Another problem is that a written judgement is not solely concerned with transparently presenting the argument.   First, there is other material needing to be presented.  For example, there are the facts of the case, including both the facts that are immediately involved in the argument as well as other information providing important context.  Also there will be related issues which the judge may feel should be discussed, even though they are not part of the core arguments.

The trouble is that the presentation of the argument is intermingled with all this other material.  This means that the reader must pull apart what is argument, what is background, what is peripheral, etc..

On a related point, the judge has purposes in addition to transparent presentation of argument.  There is a certain amount of rhetoric involved in presenting a judgement, since the goal is to persuade others such as the parties to the case, their lawyers, and other judges.  Further, most judges would like to think that their written judgements are well-crafted, readable, perhaps somewhat entertaining, and possibly even literary, in a legal fashion.   It turns out that these goals are somewhat in tension with the goal of presenting the argument transparently.   It is certainly possible to present complex arguments in prose in such a way as a suitably trained reader can see, without inordinate effort or doubt, exactly what the argument is.  The problem is that such text is not pleasant to read, and it may not be as persuasive as more mellifluous discourse.   It requires a true master of argumentative writing to simultaneously reward the reader’s taste for literature or entertainment, and their desire to understand a complex argument with crystal clarity.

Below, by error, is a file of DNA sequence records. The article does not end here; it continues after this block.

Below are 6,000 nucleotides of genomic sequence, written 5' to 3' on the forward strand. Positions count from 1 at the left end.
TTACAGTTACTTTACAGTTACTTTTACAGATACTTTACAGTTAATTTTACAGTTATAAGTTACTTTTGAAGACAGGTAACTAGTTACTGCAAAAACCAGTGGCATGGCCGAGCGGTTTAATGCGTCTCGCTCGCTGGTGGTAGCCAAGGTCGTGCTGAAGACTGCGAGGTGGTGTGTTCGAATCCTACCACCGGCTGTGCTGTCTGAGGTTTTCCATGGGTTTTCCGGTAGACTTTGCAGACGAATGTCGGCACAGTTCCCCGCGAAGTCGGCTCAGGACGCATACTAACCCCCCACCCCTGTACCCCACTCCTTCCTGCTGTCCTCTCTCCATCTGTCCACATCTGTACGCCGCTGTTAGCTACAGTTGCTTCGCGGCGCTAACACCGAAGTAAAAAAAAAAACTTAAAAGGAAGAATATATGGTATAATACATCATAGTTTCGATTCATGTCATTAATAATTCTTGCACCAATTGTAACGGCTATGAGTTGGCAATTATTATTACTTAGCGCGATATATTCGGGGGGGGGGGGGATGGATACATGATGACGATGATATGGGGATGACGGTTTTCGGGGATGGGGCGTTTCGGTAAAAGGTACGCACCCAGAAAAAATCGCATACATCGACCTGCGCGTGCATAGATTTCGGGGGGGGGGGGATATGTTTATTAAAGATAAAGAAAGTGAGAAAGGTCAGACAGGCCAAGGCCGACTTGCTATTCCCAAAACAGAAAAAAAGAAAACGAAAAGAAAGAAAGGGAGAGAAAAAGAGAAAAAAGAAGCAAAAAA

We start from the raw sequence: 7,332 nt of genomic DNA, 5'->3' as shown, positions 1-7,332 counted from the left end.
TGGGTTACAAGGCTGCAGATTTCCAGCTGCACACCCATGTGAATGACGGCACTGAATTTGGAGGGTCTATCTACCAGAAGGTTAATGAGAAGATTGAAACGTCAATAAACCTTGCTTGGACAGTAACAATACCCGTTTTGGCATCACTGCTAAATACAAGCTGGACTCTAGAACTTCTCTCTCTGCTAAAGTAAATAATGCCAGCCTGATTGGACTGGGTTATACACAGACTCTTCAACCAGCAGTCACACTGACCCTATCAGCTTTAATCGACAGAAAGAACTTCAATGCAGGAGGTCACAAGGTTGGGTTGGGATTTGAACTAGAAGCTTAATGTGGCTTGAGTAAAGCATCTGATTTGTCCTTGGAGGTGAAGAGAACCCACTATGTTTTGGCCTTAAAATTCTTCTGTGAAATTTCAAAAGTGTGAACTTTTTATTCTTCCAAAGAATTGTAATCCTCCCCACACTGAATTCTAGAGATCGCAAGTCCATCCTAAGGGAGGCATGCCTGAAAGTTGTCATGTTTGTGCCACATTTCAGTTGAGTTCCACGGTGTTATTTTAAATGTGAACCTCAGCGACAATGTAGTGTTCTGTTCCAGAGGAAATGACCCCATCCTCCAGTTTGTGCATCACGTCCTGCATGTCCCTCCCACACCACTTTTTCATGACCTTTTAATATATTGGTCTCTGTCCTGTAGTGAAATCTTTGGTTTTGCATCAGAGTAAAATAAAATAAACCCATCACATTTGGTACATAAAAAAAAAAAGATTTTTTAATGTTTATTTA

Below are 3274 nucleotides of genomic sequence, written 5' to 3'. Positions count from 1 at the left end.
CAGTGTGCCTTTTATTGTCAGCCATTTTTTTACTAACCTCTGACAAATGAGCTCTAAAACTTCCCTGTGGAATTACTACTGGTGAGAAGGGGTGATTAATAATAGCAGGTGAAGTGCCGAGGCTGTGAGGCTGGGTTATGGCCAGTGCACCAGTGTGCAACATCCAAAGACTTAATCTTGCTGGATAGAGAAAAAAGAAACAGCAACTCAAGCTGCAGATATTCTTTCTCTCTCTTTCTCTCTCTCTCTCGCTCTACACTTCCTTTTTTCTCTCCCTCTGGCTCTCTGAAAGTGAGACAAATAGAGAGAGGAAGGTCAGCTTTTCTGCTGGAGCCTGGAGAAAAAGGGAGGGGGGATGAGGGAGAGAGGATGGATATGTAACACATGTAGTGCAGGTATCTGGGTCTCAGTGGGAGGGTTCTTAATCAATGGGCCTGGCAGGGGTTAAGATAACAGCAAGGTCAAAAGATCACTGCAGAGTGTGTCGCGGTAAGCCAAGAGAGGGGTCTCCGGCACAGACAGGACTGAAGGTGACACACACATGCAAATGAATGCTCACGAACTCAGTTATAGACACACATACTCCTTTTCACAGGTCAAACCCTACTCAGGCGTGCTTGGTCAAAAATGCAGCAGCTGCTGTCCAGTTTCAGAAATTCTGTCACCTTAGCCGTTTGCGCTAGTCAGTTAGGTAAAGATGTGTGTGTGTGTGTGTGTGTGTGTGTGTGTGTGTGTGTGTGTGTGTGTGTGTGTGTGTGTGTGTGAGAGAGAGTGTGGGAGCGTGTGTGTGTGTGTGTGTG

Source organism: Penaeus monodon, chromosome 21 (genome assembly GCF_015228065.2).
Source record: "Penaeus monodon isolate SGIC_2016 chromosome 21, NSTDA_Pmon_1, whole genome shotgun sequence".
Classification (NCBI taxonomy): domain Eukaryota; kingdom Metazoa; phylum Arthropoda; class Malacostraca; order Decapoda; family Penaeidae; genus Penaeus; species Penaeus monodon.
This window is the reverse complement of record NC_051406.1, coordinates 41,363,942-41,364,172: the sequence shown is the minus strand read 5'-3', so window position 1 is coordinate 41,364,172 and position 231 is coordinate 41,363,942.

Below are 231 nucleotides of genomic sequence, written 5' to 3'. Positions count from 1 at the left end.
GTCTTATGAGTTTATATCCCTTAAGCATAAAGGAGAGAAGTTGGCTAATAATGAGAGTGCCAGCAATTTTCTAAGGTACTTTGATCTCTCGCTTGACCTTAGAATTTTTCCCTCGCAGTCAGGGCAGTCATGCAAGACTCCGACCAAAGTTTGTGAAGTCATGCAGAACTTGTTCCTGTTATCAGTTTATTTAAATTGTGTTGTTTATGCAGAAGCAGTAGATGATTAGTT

Argument Structure vs Essence

I’ve been writing as if judges’ primary ambition, in drafting written judgements, is to transparently display a complex argument structure.  But often when reading these judgements it seems that the authors are  more concerned to convey the “conceptual essence” of the argument – the key insight(s) such that, if the reader get that insight, then they’ve grasped the real heart of the argument.  The key that unlocks the case.   How exactly that essence is embedded in a larger structure of argument may not be so important.   So you find judges “talking around” that key insight or argument step, doing multiple “takes” on the presenting the point so that if the reader doesn’t quite get it one way, they’ll get it another, gaining understanding through a kind of triangulation.

Clearly conveying the conceptual essence of the case is of course a very important thing to do.  However it that is what the judge is primarily trying to do, then the effort devoted to this may be at the expense of, or even interfere with, transparent display of the rest of the case.

Summing up

Judges use written judgements to convey the complex set of arguments supporting their decision.  However it is difficult to extract the arguments from those written judgements, at the level of clarity and rigour demanded by good-quality argument mapping.   This difficulty is due in large part to various aspects of traditional legal prose.